NHL Commissioner Gary Bettman is shown in this photo. THE ASSOCIATED PRESS/Paul Sancya
MONTREAL - The Molson family has emerged as the winner in the bidding war for the Montreal Canadiens.
Team owner George Gillett and Geoff Molson issued a joint statement Saturday saying they have an agreement in principle for the Molsons to purchase the storied NHL club.
If it receives approval from the NHL's board of governors - and league commissioner Gary Bettman has said he likes it - the transaction is expected to be completed by late August.
The NHL board of governors are to meet Wednesday in Montreal but are not likely to be ready to approve the sale on such short notice. Their decision is expected later in the summer.
The two sides are to hold a news conference to announce the sale as soon as the deal is finalized, they said. A team spokesman said no time frame has been set for the announcement.
They didn't reveal the sale price or any other details, but reports said Gillett's 80.1-per-cent interest in the team and 100 per cent stake in its arena, the Bell Centre, and event promotion company Gillett Entertainment Group should exceed $500 million and could even top $600 million.
Gillet paid $275 million for that package on Jan. 31, 2001 and has built it into one of the NHL's most profitable clubs. He is also co-owner of soccer giant Liverpool FC with Dallas Stars owner Tom Hicks.
Brothers Geoff, Andrew and Justin Molson, whose family first bought into the Canadiens in the 1950s, were up against a handful of bidders for the team, including Quebecor Media.
Another who reportedly showed interest was Seagram heir Stephen Bronfman, as well as at least one bid from the United States.
Gillett said he was "pleased to return the ownership of the Canadiens to the Molson family, a family that has been associated with the club for over three generations and committed to the Montreal community for seven generations over a 223-year period."
While Gillett is the majority owner, the remaining 19.9 per cent of the team remains with the Molson Coors company.
"I am fully confident that the Molson brothers, who have been a great part of the heritage of the club, will ensure the preservation and development of this great sports institution," Gillett added.
The Molsons vowed to maintain the team's traditions and "work with management to build a strong team on the ice and aim to bring back the Stanley Cup to Montreal."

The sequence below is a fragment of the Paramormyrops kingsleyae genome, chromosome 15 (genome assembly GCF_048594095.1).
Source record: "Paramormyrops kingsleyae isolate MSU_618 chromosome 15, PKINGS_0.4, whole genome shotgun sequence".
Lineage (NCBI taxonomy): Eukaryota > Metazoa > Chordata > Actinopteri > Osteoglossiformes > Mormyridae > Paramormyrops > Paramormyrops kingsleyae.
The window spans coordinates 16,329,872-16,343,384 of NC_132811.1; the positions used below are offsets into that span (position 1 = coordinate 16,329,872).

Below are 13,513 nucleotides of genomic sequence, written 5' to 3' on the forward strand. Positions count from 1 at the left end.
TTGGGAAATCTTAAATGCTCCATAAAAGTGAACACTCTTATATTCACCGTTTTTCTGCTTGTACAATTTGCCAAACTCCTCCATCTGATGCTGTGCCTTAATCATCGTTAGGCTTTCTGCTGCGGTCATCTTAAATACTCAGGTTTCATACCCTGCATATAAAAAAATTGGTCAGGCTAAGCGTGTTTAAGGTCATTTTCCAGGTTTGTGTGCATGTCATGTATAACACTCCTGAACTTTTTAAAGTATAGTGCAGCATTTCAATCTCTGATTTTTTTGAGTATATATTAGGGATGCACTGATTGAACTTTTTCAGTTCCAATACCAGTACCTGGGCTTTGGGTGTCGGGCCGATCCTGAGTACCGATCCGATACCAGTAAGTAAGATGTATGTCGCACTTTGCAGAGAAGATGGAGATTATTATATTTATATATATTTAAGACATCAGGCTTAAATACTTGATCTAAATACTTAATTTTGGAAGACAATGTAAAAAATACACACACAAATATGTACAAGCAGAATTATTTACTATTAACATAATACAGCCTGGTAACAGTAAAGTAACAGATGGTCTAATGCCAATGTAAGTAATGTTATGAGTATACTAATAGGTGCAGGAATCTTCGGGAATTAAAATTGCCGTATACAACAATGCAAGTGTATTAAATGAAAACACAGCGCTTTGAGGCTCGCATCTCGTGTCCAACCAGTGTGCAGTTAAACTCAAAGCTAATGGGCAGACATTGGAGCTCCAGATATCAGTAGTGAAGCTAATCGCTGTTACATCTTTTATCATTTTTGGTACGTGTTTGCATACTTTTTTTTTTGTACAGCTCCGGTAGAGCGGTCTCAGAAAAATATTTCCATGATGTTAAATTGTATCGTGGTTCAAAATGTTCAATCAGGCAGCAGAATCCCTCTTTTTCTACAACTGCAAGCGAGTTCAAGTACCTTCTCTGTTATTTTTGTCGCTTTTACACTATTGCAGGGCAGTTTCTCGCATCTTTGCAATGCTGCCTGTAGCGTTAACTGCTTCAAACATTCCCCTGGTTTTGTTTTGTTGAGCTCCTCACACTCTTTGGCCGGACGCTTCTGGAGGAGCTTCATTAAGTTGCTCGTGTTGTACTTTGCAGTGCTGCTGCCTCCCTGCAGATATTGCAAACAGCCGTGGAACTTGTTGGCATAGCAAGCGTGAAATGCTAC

"This is a very exciting time for our family," said Geoff Molson, who is on the team's board of directors, although he has withdrawn from its activities during the sale process.
Provincial finance minister Raymond Bachand has made a $100-million loan available to any new owners, as long as they're from Quebec.
Bettman said ownership by the Molson family will be good for the team's fans.
"I think to the extent that they've been able to find people who are obviously passionate about the game and structure a transaction that makes sense for everybody, that's a real plus for the franchise and the fans in Montreal," he said.
Montreal La Presse reported that former Canadiens player and general manager Serge Savard would have "an important role" on the team, possibly as an investor, but he wasn't mentioned in the statement.
Savard reportedly had looked into launching his own bid for the Canadiens.
"I know we had two or three very prominent and impressive groups that were bidding for the team," Paul Kelly, head of the NHL Players' Association, said in Las Vegas.
"I know that the purchase price got up there in numbers that are well above all of our pay grades. That's a great franchise and a great city. ...
"Mr. Gillett was really a fine owner," Kelly added. "We will miss him in the National Hockey League. I thought he brought a lot of creativity and ingenuity and colour to the sport."
The first word that the Canadiens were for sale came in November from Research in Motion head Jim Balsillie, but that was vehemently denied at the time by Gillett.
In March, the Canadiens confirmed that BMO Capital Markets had been asked to evaluate Gillett's assets, including the Canadiens, and look at ways to refinance or sell them.
It did not take long for the first bidders to surface.
Despite mixed results on the ice, the Canadiens have consistently sold out the Bell Centre, the league's largest venue with 21,273 seats, since the 2004-05 lockout season.
The agreement came as the Canadiens were preparing to play host to the NHL draft this week.